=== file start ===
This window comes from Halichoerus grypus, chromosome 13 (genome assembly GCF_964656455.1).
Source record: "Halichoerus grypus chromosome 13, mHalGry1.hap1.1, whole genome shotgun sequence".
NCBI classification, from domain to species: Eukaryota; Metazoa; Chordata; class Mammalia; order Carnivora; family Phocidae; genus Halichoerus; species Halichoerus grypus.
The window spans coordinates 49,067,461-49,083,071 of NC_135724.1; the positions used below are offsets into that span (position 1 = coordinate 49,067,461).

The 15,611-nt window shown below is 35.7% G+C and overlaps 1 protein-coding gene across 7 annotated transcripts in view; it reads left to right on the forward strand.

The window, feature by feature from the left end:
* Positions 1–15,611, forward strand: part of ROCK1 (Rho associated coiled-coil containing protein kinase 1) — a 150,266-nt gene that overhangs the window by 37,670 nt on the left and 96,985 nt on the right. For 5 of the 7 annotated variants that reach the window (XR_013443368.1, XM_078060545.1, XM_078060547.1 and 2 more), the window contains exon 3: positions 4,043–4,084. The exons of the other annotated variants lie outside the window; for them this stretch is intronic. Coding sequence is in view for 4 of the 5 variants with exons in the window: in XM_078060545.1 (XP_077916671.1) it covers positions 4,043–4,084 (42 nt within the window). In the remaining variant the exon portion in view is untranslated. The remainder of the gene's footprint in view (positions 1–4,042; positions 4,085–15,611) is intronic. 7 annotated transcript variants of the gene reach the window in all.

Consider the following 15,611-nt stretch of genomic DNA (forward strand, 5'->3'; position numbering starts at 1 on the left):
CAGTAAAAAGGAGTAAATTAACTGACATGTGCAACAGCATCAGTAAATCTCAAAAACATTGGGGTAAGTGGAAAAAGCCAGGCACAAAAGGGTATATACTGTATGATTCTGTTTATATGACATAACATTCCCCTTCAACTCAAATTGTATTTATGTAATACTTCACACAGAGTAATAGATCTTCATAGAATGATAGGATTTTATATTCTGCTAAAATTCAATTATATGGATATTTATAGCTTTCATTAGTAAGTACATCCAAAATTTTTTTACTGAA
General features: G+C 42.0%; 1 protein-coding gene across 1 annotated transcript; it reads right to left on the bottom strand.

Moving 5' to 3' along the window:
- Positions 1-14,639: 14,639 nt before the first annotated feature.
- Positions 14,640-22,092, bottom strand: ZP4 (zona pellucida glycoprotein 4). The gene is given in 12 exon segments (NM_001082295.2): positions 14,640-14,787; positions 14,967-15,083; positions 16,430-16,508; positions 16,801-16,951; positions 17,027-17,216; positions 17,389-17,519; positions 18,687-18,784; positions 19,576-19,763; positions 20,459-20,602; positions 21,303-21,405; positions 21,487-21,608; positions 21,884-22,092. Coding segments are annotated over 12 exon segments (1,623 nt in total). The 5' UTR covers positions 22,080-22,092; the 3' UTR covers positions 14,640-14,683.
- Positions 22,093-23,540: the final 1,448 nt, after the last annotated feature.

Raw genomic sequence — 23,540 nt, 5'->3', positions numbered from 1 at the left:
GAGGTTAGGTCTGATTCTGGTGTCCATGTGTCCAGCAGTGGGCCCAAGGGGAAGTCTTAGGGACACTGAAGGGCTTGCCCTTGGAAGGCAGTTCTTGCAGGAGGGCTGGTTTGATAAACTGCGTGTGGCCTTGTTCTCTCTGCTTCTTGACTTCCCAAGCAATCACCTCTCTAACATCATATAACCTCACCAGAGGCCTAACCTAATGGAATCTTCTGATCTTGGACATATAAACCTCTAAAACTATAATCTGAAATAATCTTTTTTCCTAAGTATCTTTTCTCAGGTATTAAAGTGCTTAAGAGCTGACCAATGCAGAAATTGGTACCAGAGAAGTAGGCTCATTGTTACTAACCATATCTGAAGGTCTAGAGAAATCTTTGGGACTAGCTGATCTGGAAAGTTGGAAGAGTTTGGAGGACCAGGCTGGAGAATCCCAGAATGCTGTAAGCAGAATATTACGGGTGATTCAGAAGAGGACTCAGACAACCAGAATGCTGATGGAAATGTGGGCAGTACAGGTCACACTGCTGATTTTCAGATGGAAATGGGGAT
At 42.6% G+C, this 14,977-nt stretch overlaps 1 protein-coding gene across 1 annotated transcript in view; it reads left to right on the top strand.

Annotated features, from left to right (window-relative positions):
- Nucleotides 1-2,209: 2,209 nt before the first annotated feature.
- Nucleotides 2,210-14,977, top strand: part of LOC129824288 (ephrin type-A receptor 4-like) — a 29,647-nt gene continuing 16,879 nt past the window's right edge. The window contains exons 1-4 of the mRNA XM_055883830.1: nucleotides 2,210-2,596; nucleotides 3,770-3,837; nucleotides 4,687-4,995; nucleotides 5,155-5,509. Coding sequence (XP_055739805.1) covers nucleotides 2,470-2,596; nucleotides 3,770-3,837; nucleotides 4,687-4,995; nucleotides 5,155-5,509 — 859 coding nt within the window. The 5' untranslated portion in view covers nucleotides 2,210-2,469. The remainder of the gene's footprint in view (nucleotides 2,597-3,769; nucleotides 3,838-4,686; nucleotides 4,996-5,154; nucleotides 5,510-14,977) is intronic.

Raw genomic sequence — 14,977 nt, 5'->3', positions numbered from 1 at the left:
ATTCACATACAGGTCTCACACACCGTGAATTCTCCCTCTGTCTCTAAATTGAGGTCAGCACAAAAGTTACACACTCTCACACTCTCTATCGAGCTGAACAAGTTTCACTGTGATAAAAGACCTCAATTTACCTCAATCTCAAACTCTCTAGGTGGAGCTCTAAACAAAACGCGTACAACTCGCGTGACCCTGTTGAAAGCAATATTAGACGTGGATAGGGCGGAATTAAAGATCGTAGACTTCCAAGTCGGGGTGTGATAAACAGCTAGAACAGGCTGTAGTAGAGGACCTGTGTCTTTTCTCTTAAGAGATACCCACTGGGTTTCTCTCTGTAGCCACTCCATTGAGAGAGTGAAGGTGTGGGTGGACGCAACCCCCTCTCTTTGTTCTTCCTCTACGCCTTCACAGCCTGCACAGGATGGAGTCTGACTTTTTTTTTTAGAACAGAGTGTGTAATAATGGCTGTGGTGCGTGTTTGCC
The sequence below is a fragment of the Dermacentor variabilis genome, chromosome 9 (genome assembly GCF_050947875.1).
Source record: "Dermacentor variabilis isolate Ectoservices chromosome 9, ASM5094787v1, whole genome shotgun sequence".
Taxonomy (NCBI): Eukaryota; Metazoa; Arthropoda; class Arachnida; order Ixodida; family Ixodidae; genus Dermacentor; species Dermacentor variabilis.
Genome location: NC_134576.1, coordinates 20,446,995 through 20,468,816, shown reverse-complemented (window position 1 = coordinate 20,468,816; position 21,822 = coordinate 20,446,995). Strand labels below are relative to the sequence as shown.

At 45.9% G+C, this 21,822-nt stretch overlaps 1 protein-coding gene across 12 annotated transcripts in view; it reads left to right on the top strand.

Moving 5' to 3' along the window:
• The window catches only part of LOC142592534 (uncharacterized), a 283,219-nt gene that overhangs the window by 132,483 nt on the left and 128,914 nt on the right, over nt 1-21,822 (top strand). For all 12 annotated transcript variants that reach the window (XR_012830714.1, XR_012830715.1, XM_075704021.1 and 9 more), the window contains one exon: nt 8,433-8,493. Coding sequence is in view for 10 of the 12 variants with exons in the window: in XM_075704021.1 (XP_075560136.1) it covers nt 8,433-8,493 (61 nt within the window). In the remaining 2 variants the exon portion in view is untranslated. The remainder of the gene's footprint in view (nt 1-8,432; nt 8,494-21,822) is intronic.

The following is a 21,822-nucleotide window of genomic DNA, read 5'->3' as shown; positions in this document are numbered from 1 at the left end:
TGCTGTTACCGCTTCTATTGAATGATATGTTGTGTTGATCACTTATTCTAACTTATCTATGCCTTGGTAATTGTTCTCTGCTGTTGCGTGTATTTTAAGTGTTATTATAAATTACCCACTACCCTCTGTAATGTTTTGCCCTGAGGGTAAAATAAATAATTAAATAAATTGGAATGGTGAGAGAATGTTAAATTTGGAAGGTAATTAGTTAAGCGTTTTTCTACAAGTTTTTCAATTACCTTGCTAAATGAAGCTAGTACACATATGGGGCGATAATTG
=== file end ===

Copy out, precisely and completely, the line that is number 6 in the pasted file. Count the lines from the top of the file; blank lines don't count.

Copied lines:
The window, feature by feature from the left end: